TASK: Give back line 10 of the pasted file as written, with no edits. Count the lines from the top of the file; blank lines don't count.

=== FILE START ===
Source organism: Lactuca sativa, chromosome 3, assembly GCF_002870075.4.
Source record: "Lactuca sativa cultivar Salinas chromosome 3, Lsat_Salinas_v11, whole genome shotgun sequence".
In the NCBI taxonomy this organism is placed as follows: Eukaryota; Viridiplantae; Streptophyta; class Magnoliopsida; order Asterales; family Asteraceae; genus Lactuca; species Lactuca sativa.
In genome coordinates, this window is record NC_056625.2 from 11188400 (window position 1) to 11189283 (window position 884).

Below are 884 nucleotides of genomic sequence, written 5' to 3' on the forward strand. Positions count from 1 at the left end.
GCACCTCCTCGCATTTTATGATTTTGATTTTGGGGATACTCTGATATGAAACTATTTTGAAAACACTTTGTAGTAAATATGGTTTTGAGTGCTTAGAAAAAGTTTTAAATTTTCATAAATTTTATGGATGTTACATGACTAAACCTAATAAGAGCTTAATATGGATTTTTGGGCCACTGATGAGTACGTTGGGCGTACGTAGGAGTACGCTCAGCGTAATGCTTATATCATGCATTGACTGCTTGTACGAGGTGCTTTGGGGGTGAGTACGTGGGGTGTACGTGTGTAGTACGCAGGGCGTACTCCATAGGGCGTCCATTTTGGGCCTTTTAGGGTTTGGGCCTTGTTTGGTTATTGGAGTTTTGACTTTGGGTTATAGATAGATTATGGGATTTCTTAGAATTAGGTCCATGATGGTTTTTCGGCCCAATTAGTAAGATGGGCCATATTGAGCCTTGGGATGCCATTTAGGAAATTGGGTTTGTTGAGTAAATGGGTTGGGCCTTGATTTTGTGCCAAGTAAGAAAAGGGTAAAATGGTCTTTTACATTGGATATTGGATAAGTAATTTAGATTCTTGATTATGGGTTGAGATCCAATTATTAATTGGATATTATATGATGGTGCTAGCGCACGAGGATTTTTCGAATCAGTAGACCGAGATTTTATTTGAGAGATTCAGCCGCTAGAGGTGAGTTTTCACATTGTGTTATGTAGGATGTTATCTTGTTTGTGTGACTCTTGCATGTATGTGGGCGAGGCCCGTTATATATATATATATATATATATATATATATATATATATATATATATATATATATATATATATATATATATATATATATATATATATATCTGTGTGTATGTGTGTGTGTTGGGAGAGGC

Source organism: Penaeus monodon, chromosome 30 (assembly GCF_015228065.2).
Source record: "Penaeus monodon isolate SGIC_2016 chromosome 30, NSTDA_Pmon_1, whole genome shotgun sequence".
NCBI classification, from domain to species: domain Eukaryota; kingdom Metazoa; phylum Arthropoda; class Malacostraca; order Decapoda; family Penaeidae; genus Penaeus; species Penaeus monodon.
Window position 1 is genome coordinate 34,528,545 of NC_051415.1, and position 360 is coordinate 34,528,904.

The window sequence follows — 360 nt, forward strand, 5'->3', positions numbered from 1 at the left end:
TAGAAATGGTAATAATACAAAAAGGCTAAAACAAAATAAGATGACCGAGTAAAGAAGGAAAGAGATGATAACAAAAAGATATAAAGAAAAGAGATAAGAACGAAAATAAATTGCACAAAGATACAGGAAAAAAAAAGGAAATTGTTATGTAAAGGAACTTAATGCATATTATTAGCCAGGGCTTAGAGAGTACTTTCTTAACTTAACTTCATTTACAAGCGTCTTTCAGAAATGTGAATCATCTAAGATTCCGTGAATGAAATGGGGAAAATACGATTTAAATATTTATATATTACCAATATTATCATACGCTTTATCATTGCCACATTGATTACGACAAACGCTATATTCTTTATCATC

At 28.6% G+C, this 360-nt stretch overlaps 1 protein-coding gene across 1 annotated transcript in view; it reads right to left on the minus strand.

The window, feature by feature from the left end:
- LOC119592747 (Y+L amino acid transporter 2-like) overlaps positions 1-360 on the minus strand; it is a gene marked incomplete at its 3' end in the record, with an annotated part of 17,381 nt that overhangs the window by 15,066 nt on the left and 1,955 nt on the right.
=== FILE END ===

Window position 1 is genome coordinate 34,528,545 of NC_051415.1, and position 360 is coordinate 34,528,904.